The 25 Best Movies By Directors To Emerge This Century
So far the 21st century has been an exciting, unpredictable, and variable period for cinema. Many talented, vital, and visionary filmmakers have emerged (too many, in fact, to completely cover in a list as short as this) and Taste of Cinema thought it might be helpful for film lovers to get a reasonably extensive list of the best movies to come out of the current generation of international filmmakers.
The films on this list show a wide-ranging assortment, including auteur-driven films, influential movies, astonishing international fare, a few blockbusters, plentiful arthouse gems, genre films, and many magnificent female-led projects, too (that has truly been one of this century’s best progressions), each of which represent the very best of the cinematic artform.
As a list of this nature is very expansive, many additional films have been included in an Honorable Mentions section at the end of the article (the titles listed there could easily be swapped for any on this list without argument). Enjoy!
25. Monster (2003, directed by Patty Jenkins)
Patty Jenkins’s distinguished directorial debut, which she also wrote, was too disturbing to make her a household name (2017’s blockbuster Wonder Woman essentially did that) as she detailed the harrowing real-life story of Aileen Wuornos (Charlize Theron, in a brilliant, Oscar-winning performance).
Monster picks up shortly after Aileen, a sex-worker, has relocated to Florida. Here she soon meets Selby Wall (Christina Ricci), a younger woman, and the two fall in love. When an aggressive john named Vincent (Lee Tergesen) brutally attacks Aileen, she kills him in self-defense and decides to finally give up prostitution.
A series of financial setbacks and Aileen’s wanting to protect and support Selby leads her back into hooking men and, secretly from Selby, she murders the men who seek her services.
A challenging, deeply troubling, intense, and tragic film, Monster is a riveting work. While Theron’s performance is overwhelming and gilt-edged, Jenkins deserves credit for solid direction, tightly composed frames and well-orchestrated frights. A haunting, hard and effectual film that’s not easy to shake.
24. Thirst Street (2017, directed by Nathan Silver)
The first films from Nathan Silver to really catch my attention were Exit Elena (2012) and Soft in the Head (2013), each of which were outstanding and somewhat seemed to pay their propers to the John Cassavetes school of American indie cinema. Nothing in those earlier films prepared me for Thirst Street.
Initially, during the film’s pre-title preface the viewer is deftly thrown into what feels like a keyed up Sirkian melodrama before nervously relaxing into an increasingly engaging, yet all the while unhinging, multicolored psychodrama. As film critic Andrew Karpan, writing for Film School Rejects so succinctly put it, “[Thirst Street] is like if Dario Argento made a romcom.” Sound like a trip? Trust me, Thirst Street really truly is.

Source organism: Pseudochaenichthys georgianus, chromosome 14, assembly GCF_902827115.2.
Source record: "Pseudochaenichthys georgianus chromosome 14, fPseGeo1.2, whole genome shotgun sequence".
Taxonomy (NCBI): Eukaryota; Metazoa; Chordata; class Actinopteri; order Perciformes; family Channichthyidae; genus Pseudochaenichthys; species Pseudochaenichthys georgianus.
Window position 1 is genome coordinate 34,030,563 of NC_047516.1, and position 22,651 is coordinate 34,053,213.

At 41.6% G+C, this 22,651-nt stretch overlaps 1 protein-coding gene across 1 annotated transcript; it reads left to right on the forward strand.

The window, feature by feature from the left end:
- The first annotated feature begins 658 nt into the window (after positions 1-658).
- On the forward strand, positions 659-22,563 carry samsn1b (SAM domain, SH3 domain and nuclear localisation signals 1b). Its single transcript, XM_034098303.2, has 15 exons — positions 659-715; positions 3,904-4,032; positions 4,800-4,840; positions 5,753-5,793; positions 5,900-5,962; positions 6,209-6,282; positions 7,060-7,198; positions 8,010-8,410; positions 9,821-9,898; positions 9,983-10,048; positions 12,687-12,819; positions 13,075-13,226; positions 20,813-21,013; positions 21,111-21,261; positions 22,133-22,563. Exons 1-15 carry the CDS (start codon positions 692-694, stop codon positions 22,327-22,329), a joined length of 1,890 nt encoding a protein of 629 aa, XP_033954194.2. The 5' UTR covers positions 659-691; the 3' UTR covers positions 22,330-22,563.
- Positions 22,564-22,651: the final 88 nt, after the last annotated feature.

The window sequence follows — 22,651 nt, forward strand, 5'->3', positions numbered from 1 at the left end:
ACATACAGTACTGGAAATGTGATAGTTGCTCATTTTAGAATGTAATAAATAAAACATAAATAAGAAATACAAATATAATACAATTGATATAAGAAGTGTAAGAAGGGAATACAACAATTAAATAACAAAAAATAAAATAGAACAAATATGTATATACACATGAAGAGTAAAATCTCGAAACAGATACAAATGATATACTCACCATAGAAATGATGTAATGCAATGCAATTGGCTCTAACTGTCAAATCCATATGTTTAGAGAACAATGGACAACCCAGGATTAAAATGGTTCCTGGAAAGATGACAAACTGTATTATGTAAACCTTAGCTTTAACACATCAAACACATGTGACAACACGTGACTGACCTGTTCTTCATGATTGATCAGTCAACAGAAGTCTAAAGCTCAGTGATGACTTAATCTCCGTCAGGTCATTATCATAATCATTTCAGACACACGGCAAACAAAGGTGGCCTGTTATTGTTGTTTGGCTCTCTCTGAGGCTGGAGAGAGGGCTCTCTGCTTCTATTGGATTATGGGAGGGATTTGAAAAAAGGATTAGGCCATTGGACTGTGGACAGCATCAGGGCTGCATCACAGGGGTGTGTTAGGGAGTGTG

Gina (Lindsay Burdge, brilliant) is an ill-fated American flight attendant in the throes of grief after having lost her love to suicide. Unable to cope and on the brink of emotional collapse, Gina finds herself with a night off in Paris where she meets the charming yet cheap gadfly, Jerome (Damien Bonnard). With a little booze and the bolstered confidence from a bribed fortune teller, Gina commits to an eager one-night stand, and here a new set of troubles are born.
Silver and his sterling cinematographer Sean Price Williams like to linger on Burdge, making much of Thirst Street unravel like a master class in cinematic portraiture, but that’s not all the maneuvers they’re interested in. Their visual roster includes a wealth of split-diopters, tiffany zooms, and surreal splashes of color.
As the imagery washes over the audience you’ll find stirring of moments Jesús Franco-like softcore, Old Hollywood schmaltz in a William Seiter vein (“…like something out of an old musical,” suggests the film’s narrator, Anjelica Huston), and the go for baroque kaleidoscopic overkill of Dario Argento and Mario Bava (the driving score from Paul Grimstad also evokes feelings from their atmospheric horror films and thrillers). Is it too much? Maybe. Is it wonderfully explicit and overly expressive? Yes, absolutely.
23. The Similars (2015, directed by Isaac Ezban)